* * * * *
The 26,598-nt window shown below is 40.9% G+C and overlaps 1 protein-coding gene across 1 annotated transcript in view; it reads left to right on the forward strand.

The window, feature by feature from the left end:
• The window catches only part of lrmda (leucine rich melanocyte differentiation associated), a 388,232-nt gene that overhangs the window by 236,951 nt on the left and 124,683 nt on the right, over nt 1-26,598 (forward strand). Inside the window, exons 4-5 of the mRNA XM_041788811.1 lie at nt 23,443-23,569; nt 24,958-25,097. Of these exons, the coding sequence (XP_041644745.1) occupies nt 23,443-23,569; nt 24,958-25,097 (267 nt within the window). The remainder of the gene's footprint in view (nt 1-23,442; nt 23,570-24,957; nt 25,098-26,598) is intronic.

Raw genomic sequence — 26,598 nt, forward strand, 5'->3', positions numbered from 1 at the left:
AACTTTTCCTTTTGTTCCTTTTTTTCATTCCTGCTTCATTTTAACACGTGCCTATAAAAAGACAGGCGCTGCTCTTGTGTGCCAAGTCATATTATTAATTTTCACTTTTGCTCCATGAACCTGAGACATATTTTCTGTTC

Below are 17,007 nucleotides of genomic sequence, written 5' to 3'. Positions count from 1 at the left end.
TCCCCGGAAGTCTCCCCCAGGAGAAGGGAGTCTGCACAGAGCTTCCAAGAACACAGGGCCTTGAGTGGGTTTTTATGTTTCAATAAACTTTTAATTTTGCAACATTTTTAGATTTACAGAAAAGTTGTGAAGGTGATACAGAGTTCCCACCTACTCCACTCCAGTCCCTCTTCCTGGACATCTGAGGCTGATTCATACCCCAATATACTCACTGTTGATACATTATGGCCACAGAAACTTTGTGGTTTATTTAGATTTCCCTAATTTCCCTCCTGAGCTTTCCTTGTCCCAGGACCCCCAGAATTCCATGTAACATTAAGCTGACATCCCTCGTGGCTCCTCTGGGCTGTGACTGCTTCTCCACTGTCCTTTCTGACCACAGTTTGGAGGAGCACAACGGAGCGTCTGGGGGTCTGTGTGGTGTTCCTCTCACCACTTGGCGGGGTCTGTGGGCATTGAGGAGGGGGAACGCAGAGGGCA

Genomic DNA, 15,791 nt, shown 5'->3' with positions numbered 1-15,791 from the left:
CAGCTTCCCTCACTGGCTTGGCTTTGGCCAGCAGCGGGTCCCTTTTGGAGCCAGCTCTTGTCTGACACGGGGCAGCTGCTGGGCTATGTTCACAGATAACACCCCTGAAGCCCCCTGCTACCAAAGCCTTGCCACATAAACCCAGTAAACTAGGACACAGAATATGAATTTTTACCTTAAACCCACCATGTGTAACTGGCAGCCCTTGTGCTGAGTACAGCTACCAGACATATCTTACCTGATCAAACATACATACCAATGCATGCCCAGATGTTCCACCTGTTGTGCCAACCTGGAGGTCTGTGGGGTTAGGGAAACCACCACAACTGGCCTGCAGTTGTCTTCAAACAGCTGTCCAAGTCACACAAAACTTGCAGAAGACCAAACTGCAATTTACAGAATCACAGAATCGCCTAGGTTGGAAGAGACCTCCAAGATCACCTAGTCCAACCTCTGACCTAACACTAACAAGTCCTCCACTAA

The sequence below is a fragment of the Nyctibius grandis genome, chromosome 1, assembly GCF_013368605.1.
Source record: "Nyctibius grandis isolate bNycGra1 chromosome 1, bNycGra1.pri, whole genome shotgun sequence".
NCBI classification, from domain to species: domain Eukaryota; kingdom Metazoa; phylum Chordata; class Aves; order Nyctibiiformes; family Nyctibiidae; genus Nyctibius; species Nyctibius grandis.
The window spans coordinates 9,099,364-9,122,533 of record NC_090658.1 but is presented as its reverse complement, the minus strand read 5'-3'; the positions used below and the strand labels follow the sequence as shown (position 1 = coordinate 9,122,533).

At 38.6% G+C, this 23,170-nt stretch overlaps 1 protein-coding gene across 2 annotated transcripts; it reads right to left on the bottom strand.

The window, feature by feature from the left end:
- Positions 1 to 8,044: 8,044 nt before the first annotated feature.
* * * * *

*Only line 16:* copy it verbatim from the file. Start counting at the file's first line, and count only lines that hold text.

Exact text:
- Positions 1 to 8,044: 8,044 nt before the first annotated feature.